Does the world really need another brownie recipe? Do you and I really need another take on one of Boston’s* finest contributions to the culinary arts? Yet more words and ingredients leading us on a crumb trail to chocolate bliss?
You probably have a couple of brownie recipes that you switch between, depending on whether you want something quick (that’ll be a cocoa brownie), or something more luxe and time-consuming (anything involving multiple ingredient layers; see my friend Heather’s ‘infamous slutty brownie‘). Most cookbooks – even healthy ones – will have a brownie recipe. So, the answer to my question is probably ‘no’. But, I think I might have a slightly different take with this rather melt-in the-mouth version. And it is incredibly simple, too.
As usual, I did a little experimenting first. I am not a gluten-avoiding cook particularly, but I do like to dabble in the slightly mysterious – to me – world of gluten-free baking. I think that most of us could do with having less wheat in our diet, but without saying ‘no’ to things that give pleasure, like cakes, brownies and bread. Speaking of bread, my g-f breads are a bit of a disaster (they will forever remain unpublished), but I am having increasing success with the temperamental art of the wheat-free bake. Especially with brown rice flour.
My first batch of gluten-free brownies went well – nicely risen, slight crackle on the outside, sigh-ingly soft on the inside. This respectable pan of brownies – which lasted all of one day in our house – gave me the confidence to make it for others. However, with ego riding high, my second batch was done in a hurry while making four other things for my nutrition classes. In my haste, and with the kitchen teetering with barely balanced pans and trays, I left out the almond meal.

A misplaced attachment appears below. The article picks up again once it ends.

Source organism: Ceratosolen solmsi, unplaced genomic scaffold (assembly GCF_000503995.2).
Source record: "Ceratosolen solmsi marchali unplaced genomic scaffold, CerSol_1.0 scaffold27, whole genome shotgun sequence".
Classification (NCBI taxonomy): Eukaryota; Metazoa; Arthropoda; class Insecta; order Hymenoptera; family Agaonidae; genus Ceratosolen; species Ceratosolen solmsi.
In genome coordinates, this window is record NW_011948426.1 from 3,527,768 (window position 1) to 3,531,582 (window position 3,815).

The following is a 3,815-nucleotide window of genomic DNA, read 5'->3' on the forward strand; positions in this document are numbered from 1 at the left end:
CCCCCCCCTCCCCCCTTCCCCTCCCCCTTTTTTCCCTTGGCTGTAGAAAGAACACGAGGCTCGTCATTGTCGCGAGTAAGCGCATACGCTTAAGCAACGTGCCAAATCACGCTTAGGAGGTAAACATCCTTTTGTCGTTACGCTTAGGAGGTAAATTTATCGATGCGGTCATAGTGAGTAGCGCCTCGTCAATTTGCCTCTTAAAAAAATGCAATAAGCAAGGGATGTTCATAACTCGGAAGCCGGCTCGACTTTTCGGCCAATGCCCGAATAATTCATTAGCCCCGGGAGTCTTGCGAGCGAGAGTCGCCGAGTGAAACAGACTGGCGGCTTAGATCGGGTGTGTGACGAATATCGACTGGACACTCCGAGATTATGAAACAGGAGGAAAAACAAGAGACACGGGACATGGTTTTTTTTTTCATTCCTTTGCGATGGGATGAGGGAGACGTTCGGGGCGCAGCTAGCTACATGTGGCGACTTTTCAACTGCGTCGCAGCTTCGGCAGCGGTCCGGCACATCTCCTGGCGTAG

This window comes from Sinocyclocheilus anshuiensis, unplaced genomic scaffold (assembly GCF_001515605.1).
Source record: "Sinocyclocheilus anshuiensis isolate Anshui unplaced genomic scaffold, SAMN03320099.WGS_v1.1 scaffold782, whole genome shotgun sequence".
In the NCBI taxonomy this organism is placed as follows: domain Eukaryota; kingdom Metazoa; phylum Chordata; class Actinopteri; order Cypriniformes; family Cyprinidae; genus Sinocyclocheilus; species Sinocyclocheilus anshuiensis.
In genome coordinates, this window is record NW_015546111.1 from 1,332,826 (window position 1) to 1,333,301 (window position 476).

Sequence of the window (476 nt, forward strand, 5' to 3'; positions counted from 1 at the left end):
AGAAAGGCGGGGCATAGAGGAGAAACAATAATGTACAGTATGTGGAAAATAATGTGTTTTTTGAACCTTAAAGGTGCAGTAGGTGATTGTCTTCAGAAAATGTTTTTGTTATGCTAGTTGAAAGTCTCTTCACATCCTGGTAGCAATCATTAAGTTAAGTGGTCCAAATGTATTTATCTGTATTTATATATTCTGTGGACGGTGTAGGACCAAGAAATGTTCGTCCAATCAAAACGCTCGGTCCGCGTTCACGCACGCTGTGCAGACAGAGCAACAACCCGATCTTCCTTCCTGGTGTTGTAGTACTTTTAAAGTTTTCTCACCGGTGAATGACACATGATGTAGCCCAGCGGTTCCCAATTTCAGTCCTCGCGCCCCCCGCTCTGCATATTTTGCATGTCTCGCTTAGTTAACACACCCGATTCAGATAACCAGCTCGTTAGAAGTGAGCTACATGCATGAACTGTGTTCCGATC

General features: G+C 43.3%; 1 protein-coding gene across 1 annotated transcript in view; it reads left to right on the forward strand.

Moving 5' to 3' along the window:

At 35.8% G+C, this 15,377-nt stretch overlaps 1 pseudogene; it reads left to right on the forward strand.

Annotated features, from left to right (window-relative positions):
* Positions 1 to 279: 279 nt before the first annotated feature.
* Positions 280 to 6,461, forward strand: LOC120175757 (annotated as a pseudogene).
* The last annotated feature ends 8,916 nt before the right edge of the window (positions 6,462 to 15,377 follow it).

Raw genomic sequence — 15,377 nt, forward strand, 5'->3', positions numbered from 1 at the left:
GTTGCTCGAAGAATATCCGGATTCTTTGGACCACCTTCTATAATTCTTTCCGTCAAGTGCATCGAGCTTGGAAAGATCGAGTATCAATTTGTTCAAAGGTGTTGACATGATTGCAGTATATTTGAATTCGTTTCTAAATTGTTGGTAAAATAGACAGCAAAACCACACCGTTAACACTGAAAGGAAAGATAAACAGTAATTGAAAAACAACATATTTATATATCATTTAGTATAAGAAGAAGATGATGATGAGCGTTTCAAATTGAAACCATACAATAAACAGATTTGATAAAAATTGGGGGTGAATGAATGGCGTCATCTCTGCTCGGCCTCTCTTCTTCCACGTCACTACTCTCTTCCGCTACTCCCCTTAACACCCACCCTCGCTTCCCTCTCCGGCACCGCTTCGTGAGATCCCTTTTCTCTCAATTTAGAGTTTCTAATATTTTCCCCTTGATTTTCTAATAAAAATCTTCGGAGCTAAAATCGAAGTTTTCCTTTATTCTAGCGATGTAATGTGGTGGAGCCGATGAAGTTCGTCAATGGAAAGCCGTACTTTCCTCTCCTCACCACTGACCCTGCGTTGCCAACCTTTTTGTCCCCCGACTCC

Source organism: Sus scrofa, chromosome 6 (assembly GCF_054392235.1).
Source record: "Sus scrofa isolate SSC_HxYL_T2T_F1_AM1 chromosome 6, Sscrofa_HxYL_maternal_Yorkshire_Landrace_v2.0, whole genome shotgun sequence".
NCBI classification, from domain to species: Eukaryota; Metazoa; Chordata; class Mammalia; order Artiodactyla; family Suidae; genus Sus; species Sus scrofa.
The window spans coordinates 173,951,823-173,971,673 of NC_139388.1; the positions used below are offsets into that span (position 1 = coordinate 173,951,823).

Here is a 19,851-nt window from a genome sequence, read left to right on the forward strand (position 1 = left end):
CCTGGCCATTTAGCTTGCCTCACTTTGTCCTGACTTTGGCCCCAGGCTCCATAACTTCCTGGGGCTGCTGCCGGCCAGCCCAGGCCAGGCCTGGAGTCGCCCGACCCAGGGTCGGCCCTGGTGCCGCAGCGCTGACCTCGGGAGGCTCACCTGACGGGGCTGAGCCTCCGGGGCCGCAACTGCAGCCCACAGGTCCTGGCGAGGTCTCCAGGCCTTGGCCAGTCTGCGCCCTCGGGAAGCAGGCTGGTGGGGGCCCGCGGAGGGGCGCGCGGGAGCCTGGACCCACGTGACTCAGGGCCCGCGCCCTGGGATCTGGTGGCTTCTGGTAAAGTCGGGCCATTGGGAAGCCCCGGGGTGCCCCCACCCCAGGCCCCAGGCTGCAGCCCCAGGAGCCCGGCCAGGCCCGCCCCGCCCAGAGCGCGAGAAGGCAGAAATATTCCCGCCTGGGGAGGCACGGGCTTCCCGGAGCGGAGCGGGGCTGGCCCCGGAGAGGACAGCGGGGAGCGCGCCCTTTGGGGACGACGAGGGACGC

Actually this was not the disaster that I thought it might be, although when I peeped in on its baking I was quite alarmed with the bubbling. Brownies do not bubble when they bake. Cheesey gratins under a grill, yes. Brownies, no. I quickly surmised that I had left out the meal. With a bit of muttering and grumbling I carried on, expecting to be throwing the by-now volcanic mess out. But when it cooled and I gave it a nibble, it was actually very nice. Not pretty, a bit pock-marked and rutted from the damned bubbling, but gorgeous flavour and soft texture. I rustled up another, prettier, batch and all was fine. I stashed the duff one in the freezer, and we have since had a few slices. I even had one with a friend who seemed to genuinely like it (thanks for being my guinea pig, Lynn). So, if you are prone to ineffective multi-tasking like I am, and you accidentally leave out the almond meal – which is there to provide some structure-aiding protein – it is not a complete disaster.
So, probably the answer is still no: we don’t need another brownie recipe. But after all that palaver I am darn well going to give you another one anyway! Hope you like it, despite it’s difficult history.
*The history of the brownie is disputed by some. It may even be a Yankee tweak of the Scottish ‘broonie’, which is made with oats and no chocolate (more of a blondie then), or even the Scottish chocolate scone. Both Scottish recipes were published before Fannie Merritt Farmer’s Boston brownie, from her 1906 cookbook, Boston Cooking School Cook Book. I like to think the first brownie was a chocolate cake gone wrong – but oh so right.
Have you had any recent culinary disasters that you would like to confess? Did you redeem it, or did it get shoved in the bin before anyone could see (plenty of mine have been the latter)? And, can there ever be too many brownie recipes?